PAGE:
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Review and Measurements of Denon AVR-4306

maty

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2 / I own a Yamaha RX-V683, which includes a "limited" DAC at 24bits / 192khz. Am I mistaken in saying that one way to upgrade stereo sound quality would be to use an external DAC with 32 bits/384Khz, like the topping D50?
[Polish] https://audio.com.pl/testy/kino-domowe/amplitunery-av/2824-yamaha-rx-v683

to English with Google: https://translate.google.com/translate?sl=pl&tl=en&js=y&prev=_t&hl=en&ie=UTF-8&u=https://audio.com.pl/testy/kino-domowe/amplitunery-av/2824-yamaha-rx-v683&edit-text=&act=url

[Hungarian] https://www.av-online.hu/hazimozi/yamaha-rx-v683-hazimozi-erosito-teszt_2346

to English with Google: https://translate.google.com/translate?sl=hu&tl=en&js=y&prev=_t&hl=en&ie=UTF-8&u=https://www.av-online.hu/hazimozi/yamaha-rx-v683-hazimozi-erosito-teszt_2346&edit-text=&act=url

[Manual, PDF] https://usa.yamaha.com/files/downlo...web_YJ202A0_EN_RX-V683_om_UCRABGLFH_En_B0.pdf

To listen good recordings try with Direct but, FIRST, try different Input trim values (by default is 0 dB). The sound will not only increase or decrease in volume. Page 93. The test is free.
 
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andreasmaaan

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@Jean-Philippe, @amirm is of course spot on with his advice.

24/192 is already way beyond the limits of human hearing, so there will be no inherent advantage in using a DAC with higher bit depth/sample rate.

But on the other hand, if you enjoy your current speakers, stick with them :)

A better way to approach this then would be to ask, what don’t you like about how your system sounds (if anything)?
 

amirm

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Hi, I’m interested in HD-AMP1, how soon do you expect to publish results?
Hi. I still have a few urgent ones to get out of the way and then I can review the Marantz.
 

trl

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It would be interesting to see sines and squares (dual spot scope, to compare both IN and OUT) at 10KHz and 20KHz. In A/B tests I was able to perceive differences if phase delay is really visible or if square starts to get rounded corners. I was only using headphones to test this; on speakers I doubt I'll feel any difference.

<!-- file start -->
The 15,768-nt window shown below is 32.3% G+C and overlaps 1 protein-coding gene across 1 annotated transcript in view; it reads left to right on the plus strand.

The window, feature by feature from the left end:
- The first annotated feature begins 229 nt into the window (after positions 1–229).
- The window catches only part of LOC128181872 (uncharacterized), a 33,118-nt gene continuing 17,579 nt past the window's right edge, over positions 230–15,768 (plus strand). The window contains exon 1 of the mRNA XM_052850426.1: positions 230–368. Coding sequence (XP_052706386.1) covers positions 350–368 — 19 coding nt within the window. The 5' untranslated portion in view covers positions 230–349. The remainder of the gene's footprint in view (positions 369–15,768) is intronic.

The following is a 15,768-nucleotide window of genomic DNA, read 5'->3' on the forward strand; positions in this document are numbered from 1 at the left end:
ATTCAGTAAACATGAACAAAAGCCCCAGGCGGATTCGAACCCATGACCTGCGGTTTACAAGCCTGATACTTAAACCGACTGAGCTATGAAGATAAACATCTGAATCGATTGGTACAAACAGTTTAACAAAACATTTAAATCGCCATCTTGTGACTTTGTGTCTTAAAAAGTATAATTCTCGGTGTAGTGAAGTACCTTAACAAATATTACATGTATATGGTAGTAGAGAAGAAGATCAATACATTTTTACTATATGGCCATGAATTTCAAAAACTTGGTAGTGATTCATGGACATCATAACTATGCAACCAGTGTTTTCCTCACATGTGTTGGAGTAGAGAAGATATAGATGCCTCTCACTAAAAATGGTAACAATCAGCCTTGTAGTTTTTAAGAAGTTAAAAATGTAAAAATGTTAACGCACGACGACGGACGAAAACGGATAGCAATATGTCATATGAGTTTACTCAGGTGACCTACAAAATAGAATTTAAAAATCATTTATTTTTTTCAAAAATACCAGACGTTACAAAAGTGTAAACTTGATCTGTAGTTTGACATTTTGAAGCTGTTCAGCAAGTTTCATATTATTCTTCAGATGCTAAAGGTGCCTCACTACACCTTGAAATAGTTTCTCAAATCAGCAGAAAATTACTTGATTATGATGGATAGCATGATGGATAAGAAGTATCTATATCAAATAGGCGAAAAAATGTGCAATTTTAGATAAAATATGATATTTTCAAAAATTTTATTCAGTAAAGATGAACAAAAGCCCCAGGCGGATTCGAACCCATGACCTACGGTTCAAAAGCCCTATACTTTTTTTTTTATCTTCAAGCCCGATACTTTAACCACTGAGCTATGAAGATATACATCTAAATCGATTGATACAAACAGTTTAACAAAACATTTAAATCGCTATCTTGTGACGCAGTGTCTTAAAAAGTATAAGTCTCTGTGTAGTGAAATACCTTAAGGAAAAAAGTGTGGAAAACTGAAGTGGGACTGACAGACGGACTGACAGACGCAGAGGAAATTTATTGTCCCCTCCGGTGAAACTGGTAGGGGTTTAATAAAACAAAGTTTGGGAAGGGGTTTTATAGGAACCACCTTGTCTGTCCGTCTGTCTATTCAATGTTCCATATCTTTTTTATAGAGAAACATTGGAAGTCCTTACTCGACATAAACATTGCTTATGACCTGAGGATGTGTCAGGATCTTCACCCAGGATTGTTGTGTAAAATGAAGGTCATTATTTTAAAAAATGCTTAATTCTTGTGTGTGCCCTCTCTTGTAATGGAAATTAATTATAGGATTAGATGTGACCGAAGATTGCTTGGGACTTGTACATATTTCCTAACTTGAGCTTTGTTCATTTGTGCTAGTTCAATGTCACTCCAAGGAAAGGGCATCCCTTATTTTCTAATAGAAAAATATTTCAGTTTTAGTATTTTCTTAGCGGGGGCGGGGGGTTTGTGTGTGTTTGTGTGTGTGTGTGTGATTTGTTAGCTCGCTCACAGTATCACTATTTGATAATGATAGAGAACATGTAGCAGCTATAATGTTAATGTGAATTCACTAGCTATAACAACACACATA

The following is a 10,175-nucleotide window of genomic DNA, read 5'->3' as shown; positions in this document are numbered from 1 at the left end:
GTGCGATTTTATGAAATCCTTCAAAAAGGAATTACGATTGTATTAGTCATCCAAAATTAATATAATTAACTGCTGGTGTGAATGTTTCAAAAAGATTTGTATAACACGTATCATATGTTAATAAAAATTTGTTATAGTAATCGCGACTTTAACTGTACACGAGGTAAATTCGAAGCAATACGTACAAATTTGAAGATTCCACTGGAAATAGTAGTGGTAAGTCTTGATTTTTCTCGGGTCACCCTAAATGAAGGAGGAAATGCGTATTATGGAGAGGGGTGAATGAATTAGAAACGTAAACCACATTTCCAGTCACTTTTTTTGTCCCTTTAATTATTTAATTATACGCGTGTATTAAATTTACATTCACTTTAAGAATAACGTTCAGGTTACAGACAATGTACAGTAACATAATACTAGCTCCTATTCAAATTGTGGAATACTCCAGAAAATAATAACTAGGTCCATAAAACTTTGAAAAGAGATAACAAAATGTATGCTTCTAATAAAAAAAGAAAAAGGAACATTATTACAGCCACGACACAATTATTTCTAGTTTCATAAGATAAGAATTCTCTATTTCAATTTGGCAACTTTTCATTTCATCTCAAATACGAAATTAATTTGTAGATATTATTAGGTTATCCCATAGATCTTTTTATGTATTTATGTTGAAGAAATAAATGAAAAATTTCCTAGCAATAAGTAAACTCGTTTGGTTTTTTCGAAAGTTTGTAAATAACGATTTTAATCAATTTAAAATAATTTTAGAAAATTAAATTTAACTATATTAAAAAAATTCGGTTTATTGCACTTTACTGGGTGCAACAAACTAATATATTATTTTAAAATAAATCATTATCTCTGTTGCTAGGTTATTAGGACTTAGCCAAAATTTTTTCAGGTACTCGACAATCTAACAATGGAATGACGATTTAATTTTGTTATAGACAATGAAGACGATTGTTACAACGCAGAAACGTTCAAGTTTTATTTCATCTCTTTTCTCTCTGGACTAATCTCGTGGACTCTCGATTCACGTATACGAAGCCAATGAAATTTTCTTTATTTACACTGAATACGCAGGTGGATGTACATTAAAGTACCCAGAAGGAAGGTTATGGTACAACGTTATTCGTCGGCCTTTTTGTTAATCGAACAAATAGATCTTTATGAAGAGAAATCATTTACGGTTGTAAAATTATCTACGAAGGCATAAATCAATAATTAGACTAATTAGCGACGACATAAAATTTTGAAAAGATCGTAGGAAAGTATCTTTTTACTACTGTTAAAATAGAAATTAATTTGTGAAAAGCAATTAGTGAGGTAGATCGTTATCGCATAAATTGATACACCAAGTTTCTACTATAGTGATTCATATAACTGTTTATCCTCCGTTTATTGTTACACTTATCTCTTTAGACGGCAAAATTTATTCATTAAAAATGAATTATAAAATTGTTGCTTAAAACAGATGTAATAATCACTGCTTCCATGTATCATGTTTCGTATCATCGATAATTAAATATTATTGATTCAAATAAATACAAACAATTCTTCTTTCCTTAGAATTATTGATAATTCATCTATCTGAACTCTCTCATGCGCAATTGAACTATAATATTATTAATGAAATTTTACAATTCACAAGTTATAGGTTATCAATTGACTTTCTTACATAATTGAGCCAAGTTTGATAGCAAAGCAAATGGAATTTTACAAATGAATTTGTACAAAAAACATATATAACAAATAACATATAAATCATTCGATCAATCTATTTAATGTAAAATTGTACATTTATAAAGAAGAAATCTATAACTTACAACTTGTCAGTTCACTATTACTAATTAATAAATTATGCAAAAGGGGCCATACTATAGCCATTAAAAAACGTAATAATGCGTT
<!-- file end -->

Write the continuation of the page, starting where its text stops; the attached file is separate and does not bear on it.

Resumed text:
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I don't imagine that you measured the headphone output on the Denon receiver, or I suppose you would have reported it. I've been measuring the output impedances on some mid to high level home theatre receivers lately, and in recent models I'm getting 98 ohms (Yamaha), 327 ohms (Pioneer), 460 ohms (NAD) and 470/480 ohms (Marantz and Denon). They are of course insanely high numbers and obviously impact on the performance of many headphones. I was wondering whether the older Denon might be similar.
 

restorer-john

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...They are of course insanely high numbers and obviously impact on the performance of many headphones...
These are deliberate and very sensible design choices. Since Adam was a boy, headphones outputs are fed via resistors.

The headphone outputs are of course tied to the main power amplifier stage and without dropper resistors, your headphones would be vaporized with a tiny turn of the volume control and probably deafen you at the same time.

Here's the AVR-4306 implementation:

1549594011537.png
 
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True, that's certainly a way of protecting both headphones and amplifier. Another way would be to put in a separate headphone amp with suitable output protection. The result of these high impedance outputs is wide (and unpredictable) frequency response variations in many headphone models, and lousy bass damping.

Meanwhile, the output resistance of a diminutive $AU12 iPhone DAC/headphone amp is just 1.5 ohms. (But they aren't really suitable for high impedance headphones, due to the <1VRMS max output).
 
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Incidentally, after I wrote that post I remembered I had a 13 year old Yamaha receiver here, so I measured it and it comes in at 100 ohms output. My ancient NAD 1010 preamp doesn't have a power amplifier (for speakers) at all, of course, but it still applies 235-ish ohm output resistance.
 

restorer-john